"The previously mentioned US Patent of a Realdoll communicates the ostensibly detached and scientific nature of this innovative device. However, a brief examination of the experiences of men who own female reproductions will illustrate that these relations have (for some) developed from those of pure sexual satisfaction to the fulfillment of a larger need for social interaction. This simultaneously eschews the inevitable complications of true human contact while maintaining the semblance of (usually) monogamous partnerships over which the man has ultimate control. There is “Dave-Cat” for example, a 32 year old man from Detroit whose Realdoll is named “Sidore.” She is a Japanese-British goth who is “beautiful, loyal [and] a great listener”- everything Dave is looking for in a woman. Sidore has her own MySpace page which explains she is “in a relationship” with Dave, has completed some college and has 70 friends online. Everhard, a 49 year old man from Britain, owns several Realdolls. They have their own personalities (although each face does not have its own body, they are easily exchanged) and he frequently takes “family photos” when they go out. Everhard dresses and makes-up his dolls; he awakens them by changing their faces to ones with open eyes and perfumes them, noting that one of his dolls, Virginia “just lies there - she’s very static”. Another doll owner, Gordon (38 years old and from Virginia) ordered a second replica of a woman in order to keep his first doll from becoming lonely and hopes that when he dies they will be buried with him so that “we can all turn to dust together”. Admittedly, it is unlikely that these cases are indicative of the types of relationships which all Realdoll owners have with their sex toys. It is a fair assumption, however, that these extremes can be used to construct an idea of what Realdoll ownership entails. One online community of doll possessors is a “labyrinthine cyber haven for sex-doll enthusiasts with nearly 12 000 members and thousands of photographs and message strands”. The dolls are frequently kept warm with electric blankets to approximate human sensations and it would seem there are definite attempts to anthropomorphise them. When the dolls require repair, they are sent to a Realdoll Doctor who does everything from tightening limbs to replacing vaginas. He notes that these repairs are customary and that “sex is a violent act, but the dolls can handle it, they’re made for abuse”. The base-model of the doll costs US$ 6500 (with personalisation adding to that figure) and men see purchasing one as an investment. This female ownership goes beyond the fulfillment of sexual needs (which could be accomplished with a cheaper sexual aide or through prostitution) and instead indicates a desire to satisfy a deeper need for companionship."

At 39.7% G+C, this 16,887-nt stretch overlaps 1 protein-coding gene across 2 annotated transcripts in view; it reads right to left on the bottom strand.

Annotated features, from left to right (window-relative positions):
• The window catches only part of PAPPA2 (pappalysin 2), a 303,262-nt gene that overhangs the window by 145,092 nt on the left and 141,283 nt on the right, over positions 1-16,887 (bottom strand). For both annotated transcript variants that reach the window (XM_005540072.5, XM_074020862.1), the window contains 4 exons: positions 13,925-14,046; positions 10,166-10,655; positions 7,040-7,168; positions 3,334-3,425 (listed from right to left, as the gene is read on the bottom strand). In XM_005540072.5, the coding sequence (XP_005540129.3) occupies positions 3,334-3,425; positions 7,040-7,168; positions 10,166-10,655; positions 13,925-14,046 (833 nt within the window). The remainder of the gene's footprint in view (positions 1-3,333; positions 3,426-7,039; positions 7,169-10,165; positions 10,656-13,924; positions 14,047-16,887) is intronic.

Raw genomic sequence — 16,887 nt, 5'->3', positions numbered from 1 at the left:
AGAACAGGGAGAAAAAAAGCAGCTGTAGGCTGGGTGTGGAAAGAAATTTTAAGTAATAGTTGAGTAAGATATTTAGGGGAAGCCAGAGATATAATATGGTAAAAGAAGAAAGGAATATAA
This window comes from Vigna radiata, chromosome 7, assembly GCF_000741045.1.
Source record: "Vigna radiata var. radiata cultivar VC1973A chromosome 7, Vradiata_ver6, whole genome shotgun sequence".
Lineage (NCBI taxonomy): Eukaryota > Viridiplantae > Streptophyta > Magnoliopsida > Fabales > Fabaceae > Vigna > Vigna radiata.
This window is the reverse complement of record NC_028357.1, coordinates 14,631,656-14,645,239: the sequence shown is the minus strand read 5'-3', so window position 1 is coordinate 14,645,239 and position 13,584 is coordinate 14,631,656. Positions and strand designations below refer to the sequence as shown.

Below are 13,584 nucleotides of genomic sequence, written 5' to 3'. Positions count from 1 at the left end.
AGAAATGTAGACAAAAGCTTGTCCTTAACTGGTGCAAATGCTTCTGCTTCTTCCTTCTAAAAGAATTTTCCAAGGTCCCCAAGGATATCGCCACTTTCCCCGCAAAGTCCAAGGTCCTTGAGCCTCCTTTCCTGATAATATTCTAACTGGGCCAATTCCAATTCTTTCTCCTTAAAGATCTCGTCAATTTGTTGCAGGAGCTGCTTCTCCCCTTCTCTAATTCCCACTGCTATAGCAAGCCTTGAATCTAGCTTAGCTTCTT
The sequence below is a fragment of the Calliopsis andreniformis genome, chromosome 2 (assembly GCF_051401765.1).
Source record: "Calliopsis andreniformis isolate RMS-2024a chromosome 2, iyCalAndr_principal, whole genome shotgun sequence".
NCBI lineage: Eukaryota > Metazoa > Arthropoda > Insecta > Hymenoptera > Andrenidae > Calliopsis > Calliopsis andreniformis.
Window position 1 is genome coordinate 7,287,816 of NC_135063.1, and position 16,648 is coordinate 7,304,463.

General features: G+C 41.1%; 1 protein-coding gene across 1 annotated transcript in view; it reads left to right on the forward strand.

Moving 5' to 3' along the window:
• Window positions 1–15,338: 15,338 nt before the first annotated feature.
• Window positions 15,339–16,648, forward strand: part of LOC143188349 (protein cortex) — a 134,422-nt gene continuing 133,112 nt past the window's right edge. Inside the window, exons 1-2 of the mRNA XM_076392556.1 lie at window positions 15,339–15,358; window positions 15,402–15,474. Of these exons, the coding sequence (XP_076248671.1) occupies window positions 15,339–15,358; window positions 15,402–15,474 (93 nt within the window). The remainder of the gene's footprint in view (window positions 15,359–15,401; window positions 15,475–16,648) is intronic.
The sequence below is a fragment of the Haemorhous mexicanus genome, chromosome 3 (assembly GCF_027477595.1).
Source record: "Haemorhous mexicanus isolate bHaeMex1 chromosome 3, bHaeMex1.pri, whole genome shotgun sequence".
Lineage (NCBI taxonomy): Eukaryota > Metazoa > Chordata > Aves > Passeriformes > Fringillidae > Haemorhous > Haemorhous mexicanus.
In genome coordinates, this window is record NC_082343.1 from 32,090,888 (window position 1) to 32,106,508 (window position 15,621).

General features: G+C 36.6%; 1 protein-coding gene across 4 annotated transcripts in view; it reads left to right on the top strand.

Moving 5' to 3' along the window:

"Marxxxist Alienation: Sexual Anthropomorphism of Realdolls™ and Construction of Man"
By Elizabeth Record • March 18th, 2008
Cultural Shifts

LARS AND THE REAL GIRL (official trailer)

Saturday, 15 March 2008

The Machine is Us/ing Us

The Bitchcruiser

It is so horrible I leave the appropriate eloquent critiques to others more qualified than I:

The Vaults of Yoh-Vombis

I took a pic of this 1974 edition of some Clark Ashton Smith short stories, not so much to highlight the camp nature of the cover art work, but rather to help draw attention to the fact that it clearly predates the film "Alien". The book was given to me, along with a random bunch of other titles, around 25 years ago, and since then it has pretty much just sat around my parents' house, without me paying any attention to it. I just happened to walk past the bookshelf the other day and noticed the title, and couldn't remember what it was, so I picked it up.
I mention it on this blog because the volume turns out to be a superb distillation of many of the personal obsessions of Acheron's contributors. Although a contemporary of H.P. Lovecraft and a fellow contributor to Weird Tales, Smith grabs your attention with his recurrent themes of obsessed individuals who unwittingly destroy themselves and others when they attempt to act on their interests. More in the vein of a satire of capitalism's fixation on the market for rare commodities, than a pious morality tale, Smith intimates a viable alternative when his dispossessed characters learn to cross species/cultural barriers and forge new forms of solidarity. I can only wonder at this stage how much of a potential influence on readers this may have been, who were later drawn to later writers such as Samuel Delaney for whom such themes were of paramount importance.